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Outcome Measurement Based On Kinematic Characteristics In Patients With Low Back Pain | 33562
Journal of Novel Physiotherapies
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This presentation is to introduce evidence based kinematic changes in the lumbar spine in subjects with and without
recurrent low back pain (LBP) while standing on one leg with visual feedback. The lumbar stability index includes relative
holding time (RHT) and relative standstill time (RST). Even though a number of studies have evaluated postural adjustments
based on kinematic changes in subjects with LBP, lumbar spine stability has not been examined for abnormal patterns of
postural responses with visual feedback. The stability index of the core spine significantly decreased in both RHT and RST,
especially when visual feedback was blocked for subjects with LBP. The interaction between visual feedback and trunk rotation
indicated that core spine stability is critical in coordinating balance control. A trunk muscle imbalance may contribute to
unbalanced postural activity, which could prompt a decreased, uncoordinated bracing effect in subjects with LBP. As a result,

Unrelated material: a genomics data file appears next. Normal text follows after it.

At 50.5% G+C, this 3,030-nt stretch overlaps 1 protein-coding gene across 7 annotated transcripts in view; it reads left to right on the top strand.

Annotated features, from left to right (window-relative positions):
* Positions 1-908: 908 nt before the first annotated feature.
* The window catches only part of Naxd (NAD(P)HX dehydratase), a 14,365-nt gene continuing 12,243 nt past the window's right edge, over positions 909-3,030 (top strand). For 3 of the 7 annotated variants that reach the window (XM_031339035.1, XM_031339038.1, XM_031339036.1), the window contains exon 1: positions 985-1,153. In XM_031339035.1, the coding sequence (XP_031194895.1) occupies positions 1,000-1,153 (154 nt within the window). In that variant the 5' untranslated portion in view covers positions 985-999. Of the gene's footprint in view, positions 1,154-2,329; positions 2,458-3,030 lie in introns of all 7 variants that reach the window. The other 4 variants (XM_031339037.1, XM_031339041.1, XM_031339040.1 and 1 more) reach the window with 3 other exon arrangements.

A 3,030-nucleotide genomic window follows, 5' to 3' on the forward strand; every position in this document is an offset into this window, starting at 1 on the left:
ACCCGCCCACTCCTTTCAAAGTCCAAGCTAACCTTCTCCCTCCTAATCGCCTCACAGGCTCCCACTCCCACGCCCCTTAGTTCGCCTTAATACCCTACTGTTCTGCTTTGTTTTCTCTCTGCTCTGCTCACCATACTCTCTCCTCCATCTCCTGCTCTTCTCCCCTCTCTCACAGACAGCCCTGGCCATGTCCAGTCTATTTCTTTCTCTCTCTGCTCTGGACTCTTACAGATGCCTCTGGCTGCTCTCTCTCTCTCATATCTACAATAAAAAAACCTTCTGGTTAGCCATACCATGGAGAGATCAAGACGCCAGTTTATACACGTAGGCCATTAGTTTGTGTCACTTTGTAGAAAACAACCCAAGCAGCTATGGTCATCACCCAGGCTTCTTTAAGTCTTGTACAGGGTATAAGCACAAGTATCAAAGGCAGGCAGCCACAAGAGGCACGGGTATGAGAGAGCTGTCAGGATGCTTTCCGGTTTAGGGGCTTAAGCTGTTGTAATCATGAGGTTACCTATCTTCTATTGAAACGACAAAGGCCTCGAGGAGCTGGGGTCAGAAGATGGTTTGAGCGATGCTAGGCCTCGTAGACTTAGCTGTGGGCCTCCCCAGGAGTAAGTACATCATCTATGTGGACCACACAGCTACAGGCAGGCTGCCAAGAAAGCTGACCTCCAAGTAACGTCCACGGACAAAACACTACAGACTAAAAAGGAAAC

kinematic rehabilitation training could be used in the prevention of postural instability. The effect of visual feedback on
kinematic changes, such as RHT and RST, has not been carefully considered in subjects with LBP. Statistically significant
and clinically relevant differences in postural stability and visual feedback were observed between subjects with and without
LBP during the one leg standing test. Subjects with LBP have decreased RHT and RST when visual feedback is blocked. As a
result, the early detection of kinematic imbalance might be required to understand compensatory mechanisms and postural
adjustments in subjects with LBP.
Paul S Sung is Associate Professor in Department of Physical Therapy at the University of Scranton, Scranton Pennsylvania. He conducted his research fellowship at the Iowa Spine Research Center, Biomedical Engineering Department at the University of Iowa in Iowa City, Iowa. He is a member of the International Society for the Study of the Lumbar Spine as well as the American Physical Therapy Association. His research interests include the mechanisms of chronic low back pain, sports injury mechanism, spine biomechanics, and non-operative spine care and its clinical application to neuromuscular control.